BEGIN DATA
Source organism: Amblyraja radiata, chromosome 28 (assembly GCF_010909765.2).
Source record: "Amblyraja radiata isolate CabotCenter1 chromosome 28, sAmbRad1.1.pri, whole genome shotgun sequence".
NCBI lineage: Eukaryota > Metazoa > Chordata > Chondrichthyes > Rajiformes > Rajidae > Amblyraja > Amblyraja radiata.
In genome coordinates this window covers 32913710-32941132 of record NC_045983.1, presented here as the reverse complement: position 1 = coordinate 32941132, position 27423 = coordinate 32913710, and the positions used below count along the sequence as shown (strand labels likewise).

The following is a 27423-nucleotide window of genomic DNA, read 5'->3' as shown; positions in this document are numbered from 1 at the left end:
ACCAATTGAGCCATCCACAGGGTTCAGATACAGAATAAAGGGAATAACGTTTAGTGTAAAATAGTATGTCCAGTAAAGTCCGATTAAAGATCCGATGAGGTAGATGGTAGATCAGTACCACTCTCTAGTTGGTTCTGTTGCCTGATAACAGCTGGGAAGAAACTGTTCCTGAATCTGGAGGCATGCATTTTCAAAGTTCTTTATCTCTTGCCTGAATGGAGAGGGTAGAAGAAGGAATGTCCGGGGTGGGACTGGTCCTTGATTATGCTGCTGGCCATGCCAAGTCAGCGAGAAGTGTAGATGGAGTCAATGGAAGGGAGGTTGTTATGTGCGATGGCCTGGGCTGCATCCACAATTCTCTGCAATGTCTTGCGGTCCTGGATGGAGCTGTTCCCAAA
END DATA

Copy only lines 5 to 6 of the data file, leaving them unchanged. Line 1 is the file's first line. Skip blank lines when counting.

The following is a 27423-nucleotide window of genomic DNA, read 5'->3' as shown; positions in this document are numbered from 1 at the left end:
ACCAATTGAGCCATCCACAGGGTTCAGATACAGAATAAAGGGAATAACGTTTAGTGTAAAATAGTATGTCCAGTAAAGTCCGATTAAAGATCCGATGAGGTAGATGGTAGATCAGTACCACTCTCTAGTTGGTTCTGTTGCCTGATAACAGCTGGGAAGAAACTGTTCCTGAATCTGGAGGCATGCATTTTCAAAGTTCTTTATCTCTTGCCTGAATGGAGAGGGTAGAAGAAGGAATGTCCGGGGTGGGACTGGTCCTTGATTATGCTGCTGGCCATGCCAAGTCAGCGAGAAGTGTAGATGGAGTCAATGGAAGGGAGGTTGTTATGTGCGATGGCCTGGGCTGCATCCACAATTCTCTGCAATGTCTTGCGGTCCTGGATGGAGCTGTTCCCAAA